But with the final days trickling away before the year-end deadline, the markets Thursday experienced their greatest volatility since the summer. It was also the fourth consecutive day of losses on Wall Street.
Investors responded almost instantly to pronouncements from leading lawmakers. Shares plunged in the morning after Senate Majority Leader Harry M. Reid (D-Nev.) predicted a deal would be unlikely by Tuesday and, with investors grasping at a straw of hope, bounced back in the afternoon when House Speaker John A. Boehner (R-Ohio) said he would call members back to work Sunday.
Analysts and economists said investors were finally recognizing that a typical last-minute Washington deal could prove elusive and instead lawmakers were gearing up for hand-to-hand combat over the weeks to come. If there’s no deal before Tuesday, taxes would rise for most Americans and deep government spending cuts would begin, dealing the economy a painful blow.
“There’s a realization sinking in,” said Vincent Reinhart, chief U.S. economist at Morgan Stanley. “It’s a learning process. People are beginning to think that the cliff is with us for a while longer.”
The Dow Jones industrial average lost 150.5 points Thursday before recouping most of its losses to finish down 18.28, at 13,096. The Standard & Poor’s 500 fell 18 points before rebounding to end down 1.73 points, at 1418.10.
Beyond unsettling the markets, the fiscal cliff of automatic tax increases and spending cuts is already beginning to take a bite out of the U.S. economy, which had been showing signs of accelerating growth.
On Thursday, a new report on consumer confidence came in well below the analysts’ expectations, reversing months of steady gains. The Conference Board consumer confidence index plunged to 65.1 from 71.5, most of the drop driven by declining consumer expectations about what the future will hold.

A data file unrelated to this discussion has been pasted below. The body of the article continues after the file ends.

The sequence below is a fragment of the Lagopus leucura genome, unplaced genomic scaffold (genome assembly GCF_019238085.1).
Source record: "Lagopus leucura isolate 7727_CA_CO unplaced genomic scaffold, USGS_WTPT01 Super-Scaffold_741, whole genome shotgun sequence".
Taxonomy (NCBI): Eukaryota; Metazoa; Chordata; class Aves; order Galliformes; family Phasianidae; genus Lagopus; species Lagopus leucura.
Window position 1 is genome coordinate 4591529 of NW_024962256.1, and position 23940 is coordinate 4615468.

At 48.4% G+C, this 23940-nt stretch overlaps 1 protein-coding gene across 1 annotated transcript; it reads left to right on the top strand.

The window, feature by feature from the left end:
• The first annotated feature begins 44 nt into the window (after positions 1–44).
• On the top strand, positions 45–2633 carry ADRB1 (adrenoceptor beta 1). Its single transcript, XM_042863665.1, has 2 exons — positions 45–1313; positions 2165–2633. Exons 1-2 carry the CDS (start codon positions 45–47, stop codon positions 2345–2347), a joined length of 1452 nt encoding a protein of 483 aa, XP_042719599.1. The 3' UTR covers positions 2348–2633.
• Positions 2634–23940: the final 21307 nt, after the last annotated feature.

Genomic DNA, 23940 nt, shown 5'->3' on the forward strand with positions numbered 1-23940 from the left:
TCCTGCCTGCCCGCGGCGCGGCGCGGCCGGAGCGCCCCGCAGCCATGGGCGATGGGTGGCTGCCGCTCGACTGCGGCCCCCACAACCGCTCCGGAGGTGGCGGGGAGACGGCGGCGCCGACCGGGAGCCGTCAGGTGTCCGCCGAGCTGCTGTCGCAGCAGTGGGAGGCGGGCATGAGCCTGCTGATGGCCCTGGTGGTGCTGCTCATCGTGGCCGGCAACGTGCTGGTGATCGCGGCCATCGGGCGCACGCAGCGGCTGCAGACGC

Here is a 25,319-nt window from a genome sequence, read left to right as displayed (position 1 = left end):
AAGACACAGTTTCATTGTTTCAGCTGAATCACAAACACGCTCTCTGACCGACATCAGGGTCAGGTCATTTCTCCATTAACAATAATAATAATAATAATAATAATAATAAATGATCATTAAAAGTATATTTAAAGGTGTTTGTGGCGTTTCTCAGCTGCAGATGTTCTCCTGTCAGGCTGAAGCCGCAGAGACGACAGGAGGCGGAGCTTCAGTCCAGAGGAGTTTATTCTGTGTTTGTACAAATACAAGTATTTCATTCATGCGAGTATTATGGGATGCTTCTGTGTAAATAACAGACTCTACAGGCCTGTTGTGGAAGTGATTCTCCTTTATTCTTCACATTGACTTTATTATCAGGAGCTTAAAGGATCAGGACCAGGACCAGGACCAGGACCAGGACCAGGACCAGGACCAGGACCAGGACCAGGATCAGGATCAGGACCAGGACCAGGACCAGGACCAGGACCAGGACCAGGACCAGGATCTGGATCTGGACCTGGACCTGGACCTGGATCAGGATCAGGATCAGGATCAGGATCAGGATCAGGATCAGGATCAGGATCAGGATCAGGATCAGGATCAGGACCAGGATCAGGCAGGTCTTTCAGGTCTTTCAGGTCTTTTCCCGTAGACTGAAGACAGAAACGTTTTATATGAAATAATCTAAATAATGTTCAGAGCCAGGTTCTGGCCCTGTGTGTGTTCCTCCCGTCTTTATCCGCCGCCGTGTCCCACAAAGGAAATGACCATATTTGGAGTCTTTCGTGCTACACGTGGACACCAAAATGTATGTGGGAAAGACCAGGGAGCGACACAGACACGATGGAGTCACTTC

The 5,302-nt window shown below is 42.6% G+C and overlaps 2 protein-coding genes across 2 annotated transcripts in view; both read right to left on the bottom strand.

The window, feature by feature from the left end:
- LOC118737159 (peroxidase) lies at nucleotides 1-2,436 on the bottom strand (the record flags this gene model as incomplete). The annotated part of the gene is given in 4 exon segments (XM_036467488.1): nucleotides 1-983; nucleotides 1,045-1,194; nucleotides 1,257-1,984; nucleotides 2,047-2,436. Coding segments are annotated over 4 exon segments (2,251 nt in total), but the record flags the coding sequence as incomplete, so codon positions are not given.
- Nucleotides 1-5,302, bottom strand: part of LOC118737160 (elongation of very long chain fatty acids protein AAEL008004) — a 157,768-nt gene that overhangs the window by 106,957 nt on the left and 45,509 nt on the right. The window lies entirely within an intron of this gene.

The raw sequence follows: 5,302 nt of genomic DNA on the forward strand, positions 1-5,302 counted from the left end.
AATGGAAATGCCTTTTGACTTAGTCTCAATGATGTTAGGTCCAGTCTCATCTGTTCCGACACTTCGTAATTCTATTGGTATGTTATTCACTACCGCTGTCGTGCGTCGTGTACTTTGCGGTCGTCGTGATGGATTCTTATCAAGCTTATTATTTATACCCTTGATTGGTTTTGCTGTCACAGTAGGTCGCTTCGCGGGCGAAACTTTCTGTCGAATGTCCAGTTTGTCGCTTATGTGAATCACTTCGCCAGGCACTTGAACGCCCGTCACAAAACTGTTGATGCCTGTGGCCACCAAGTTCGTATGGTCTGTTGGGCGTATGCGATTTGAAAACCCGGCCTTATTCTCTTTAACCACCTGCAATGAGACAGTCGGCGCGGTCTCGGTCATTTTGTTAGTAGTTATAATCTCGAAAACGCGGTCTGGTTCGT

“All the talk, hype and grim reality of the fiscal cliff finally caught up with consumers in December,” Mark Vitner, senior economist at Wells Fargo, wrote in a report.
Several economic analysts are drawing parallels between what is happening to markets and consumer confidence now and their performance during the 2011 debate in Washington over raising the limit on federal borrowing.
During that debt-ceiling showdown, the failure of negotiations to reach a timely deal brought the government to the brink of default, prompting Standard & Poor’s to downgrade the U.S. credit rating and dealing a heavy blow to consumer confidence.
In the lead up to that debt crisis, investors remained optimistic that policymakers would ultimately reach a deal until the deadline drew near. Then, markets plunged as investors realized that congressional negotiations might fail and the government would default on its debt.
“Both confidence and markets remain[ed] pretty sanguine up to pretty close to the point where it looked like there was actually a chance the debt limit would not be raised. And then, of course, there was a pretty sharp shock,” Federal Reserve Chairman Ben S. Bernanke said this month. “It’s not unusual to see markets being complacent.”
While debate over the fiscal cliff has called into question the financial health of the U.S. government, the value of government bonds has been rising amid the growing uncertainty. On Thursday, the price of a 10-year Treasury bond rose while the yield declined by .015 percentage points, to 1.736 percent. A lower yield means investors think the Treasury bond is less risky than it was the day before.
Despite concerns about the health of the economy, investors see U.S. government securities as a haven — and have continued to invest in them.
For most Americans, going over the fiscal cliff would mean declining confidence in the economy, rising anxiety and a near-immediate hit to take-home pay as higher taxes take effect. But the unemployed would be especially hard hit. Unless an agreement is reached, many jobless Americans will not be able to apply for unemployment benefits after Saturday, and no more checks will arrive after next week.
“The eleventh hour has arrived. Millions of unemployed workers and their families are hoping that Congress will come through for them this holiday season,” said Christine Owens, executive director of the National Employment Law Project. “Other consequences of going over the fiscal cliff won’t be felt for some time, but losing emergency unemployment compensation will deliver an immediate and severe blow to people who are already down.”